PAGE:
“You need more radiation,” the doctor said, and my heart sunk. The last time I had radiation, I threw up in front of my mother-in-law—THAT was embarrassing. Plus, radiation made me perpetually flu-like, caused hair loss (from the brain radiation), AND gave me massive headaches.
“Well, at least it’s not surgery,” I said, forever an optimist.
“The neurosurgery didn’t think your body could handle another serious back surgery so soon. Radiation is the next best choice. Radiation...and an adjustment to your treatments. Elisa, you might not want to hear this, but we need to double your dosage of medication and schedule your treatments more frequently. I know you were really sick before, and I hate to tell you, but this will be much worse.”
I’d practically lived over the toilet for a couple of months after radiation in 2020. At least I know the drill and what it feels like to be a human pincushion. But for some reason, this news just struck me, and I’m mortified to tell you that I started choking up. It’s just now that I need treatments every three weeks, it’ll be extra exhausting and vomit-inducing. I’ll be too tired to be a “fun” mom. It just sounds like hell. I cleared my throat after the momentary weakness. “Like I said, at least it’s not surgery.”
The doctor spoke slowly. “You know, I’ve been reading your book, ‘The Golden Sky.’”
“Wait, what?! Really?” It completely took me off guard. And despite everything, I smiled. You see, one of the things that makes me truly happy in this life, is to hear that my books are being read. “Why?”
“You’re just so positive. I thought it would be fun to read about you! So, you were a homeless street musician?”
My face flushed. “Why, yes...I was.” Did I have to put my whole damn life in that book?! It suddenly seemed like a poor choice.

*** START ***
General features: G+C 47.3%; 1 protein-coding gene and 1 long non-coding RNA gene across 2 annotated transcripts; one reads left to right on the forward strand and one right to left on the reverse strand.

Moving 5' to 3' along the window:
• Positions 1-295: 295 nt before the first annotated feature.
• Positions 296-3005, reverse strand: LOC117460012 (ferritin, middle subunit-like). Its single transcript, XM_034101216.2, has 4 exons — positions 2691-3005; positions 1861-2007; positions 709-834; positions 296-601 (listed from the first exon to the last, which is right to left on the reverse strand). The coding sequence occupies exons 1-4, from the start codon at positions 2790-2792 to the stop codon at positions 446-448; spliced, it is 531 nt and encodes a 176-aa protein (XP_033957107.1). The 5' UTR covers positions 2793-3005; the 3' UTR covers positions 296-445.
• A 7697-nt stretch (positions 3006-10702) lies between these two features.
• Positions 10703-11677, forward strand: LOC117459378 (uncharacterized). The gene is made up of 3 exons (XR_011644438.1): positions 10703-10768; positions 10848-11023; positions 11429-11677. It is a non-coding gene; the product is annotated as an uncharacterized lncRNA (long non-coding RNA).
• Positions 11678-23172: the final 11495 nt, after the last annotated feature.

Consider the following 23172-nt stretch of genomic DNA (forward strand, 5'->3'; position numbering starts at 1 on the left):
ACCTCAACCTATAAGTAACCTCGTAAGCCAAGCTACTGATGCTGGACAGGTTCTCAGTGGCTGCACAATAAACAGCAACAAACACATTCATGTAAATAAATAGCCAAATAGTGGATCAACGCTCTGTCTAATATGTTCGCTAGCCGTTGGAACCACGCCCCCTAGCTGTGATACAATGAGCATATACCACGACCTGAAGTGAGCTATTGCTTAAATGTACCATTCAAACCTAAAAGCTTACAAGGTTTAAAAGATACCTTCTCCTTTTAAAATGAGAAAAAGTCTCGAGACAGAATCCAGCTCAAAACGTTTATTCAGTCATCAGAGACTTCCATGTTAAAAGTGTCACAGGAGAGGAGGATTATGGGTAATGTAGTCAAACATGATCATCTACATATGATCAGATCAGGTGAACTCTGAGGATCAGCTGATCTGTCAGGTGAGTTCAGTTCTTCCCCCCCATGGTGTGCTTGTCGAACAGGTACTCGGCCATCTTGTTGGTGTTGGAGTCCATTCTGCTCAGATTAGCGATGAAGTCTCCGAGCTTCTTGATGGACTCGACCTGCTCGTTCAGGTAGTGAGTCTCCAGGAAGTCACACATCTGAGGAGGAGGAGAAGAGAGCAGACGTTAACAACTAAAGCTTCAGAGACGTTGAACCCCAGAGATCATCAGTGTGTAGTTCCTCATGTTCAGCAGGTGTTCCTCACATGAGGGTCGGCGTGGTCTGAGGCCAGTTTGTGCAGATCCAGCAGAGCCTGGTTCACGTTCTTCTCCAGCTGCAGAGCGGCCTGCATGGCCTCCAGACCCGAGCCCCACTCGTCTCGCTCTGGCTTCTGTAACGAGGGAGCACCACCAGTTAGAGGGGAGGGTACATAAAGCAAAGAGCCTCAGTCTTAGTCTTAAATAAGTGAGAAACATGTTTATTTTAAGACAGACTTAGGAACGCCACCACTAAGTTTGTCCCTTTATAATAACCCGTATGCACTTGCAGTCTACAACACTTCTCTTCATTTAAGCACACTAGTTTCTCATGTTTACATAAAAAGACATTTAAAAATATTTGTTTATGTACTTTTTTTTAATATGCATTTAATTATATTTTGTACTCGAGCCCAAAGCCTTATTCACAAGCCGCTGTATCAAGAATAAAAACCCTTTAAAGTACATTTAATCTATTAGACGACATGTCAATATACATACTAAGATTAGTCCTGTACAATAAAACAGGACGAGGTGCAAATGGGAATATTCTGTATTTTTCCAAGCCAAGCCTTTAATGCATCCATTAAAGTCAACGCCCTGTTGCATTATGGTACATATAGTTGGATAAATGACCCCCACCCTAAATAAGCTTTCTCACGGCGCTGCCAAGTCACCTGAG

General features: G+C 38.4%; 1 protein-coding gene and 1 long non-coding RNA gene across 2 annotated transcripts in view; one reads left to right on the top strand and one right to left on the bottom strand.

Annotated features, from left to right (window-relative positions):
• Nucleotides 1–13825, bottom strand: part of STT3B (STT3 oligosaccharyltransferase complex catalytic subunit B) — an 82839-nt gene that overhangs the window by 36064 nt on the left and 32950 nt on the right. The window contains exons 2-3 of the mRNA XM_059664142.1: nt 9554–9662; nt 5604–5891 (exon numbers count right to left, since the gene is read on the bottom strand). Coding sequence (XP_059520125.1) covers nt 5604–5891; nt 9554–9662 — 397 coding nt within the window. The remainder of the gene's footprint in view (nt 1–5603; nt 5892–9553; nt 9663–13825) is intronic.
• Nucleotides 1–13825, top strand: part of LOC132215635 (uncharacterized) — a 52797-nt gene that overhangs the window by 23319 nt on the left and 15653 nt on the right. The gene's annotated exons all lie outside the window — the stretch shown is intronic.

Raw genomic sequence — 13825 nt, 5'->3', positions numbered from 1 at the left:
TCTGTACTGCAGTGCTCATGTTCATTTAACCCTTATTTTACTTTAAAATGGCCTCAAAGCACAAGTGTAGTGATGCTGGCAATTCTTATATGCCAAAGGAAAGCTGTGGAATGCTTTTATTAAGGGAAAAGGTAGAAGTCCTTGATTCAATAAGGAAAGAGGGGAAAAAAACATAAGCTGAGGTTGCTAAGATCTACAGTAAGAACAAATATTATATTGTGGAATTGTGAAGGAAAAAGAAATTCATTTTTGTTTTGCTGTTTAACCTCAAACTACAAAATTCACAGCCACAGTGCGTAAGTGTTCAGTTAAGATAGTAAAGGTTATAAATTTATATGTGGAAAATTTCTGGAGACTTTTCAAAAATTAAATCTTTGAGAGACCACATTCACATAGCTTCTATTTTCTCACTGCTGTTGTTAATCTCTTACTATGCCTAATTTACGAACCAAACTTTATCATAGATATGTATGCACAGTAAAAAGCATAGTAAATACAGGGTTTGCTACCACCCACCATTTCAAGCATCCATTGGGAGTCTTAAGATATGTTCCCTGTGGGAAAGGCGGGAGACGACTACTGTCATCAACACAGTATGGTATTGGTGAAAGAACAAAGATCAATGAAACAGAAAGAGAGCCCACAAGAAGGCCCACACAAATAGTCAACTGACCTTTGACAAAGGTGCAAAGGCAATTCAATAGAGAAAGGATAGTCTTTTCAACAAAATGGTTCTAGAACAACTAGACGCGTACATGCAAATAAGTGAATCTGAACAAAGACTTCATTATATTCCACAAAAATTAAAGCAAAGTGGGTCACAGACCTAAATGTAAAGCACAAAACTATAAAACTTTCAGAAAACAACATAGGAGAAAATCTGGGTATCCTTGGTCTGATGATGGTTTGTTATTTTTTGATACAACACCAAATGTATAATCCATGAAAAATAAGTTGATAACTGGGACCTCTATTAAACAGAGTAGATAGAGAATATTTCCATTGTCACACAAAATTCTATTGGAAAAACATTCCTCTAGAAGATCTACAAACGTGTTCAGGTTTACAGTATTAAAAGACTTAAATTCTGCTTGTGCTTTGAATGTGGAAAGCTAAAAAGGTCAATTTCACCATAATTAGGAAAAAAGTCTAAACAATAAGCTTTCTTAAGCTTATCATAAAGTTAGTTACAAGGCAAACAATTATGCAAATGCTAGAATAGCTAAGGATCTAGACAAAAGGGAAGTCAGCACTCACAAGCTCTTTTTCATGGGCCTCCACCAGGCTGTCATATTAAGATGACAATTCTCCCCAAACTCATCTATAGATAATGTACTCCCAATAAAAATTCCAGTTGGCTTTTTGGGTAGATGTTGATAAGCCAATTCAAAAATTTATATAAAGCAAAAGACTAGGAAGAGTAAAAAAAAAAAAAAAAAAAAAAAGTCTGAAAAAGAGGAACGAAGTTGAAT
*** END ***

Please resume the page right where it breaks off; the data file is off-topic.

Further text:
“You’re quite the writer. I feel like you’re talking straight to me.”
Her kindness, well that busy woman probably had no idea how much her actions meant to me. “I can’t believe you’re reading it. I’ll never forget this. Ever.” That kind of generosity is the type that changes lives.
“Elisa, about this cancer stuff, whatever the future holds, I know you’re strong enough to handle it. You’ve made quite an impact on us at the hospital. And just know, we’ll be reading about you.”
I laughed so hard. “We?” I asked when I could finally talk.
“My nurse is reading it too!”
After I hung up the phone, instead of being totally discouraged that the cancer is getting worse and that I need more radiation and stronger treatments, I sunk into my couch and shook my head. I can’t believe my oncologist and her nurse are reading my book! They are so incredibly busy and this showed a level of thoughtfulness that I can’t quite explain. I really hope they’ll like “The Golden Sky” and not want to dismiss me as a patient! It is so raw and honest—straight from my heart, about the hardest thing I’ve ever gone through and how I still found the good even after the death of my son....
So, I have to get more intense treatments, but I’m thankful to my doctor who helped me find something good despite the hardest of days. Thank God for such generous people. Once again, I am the luckiest.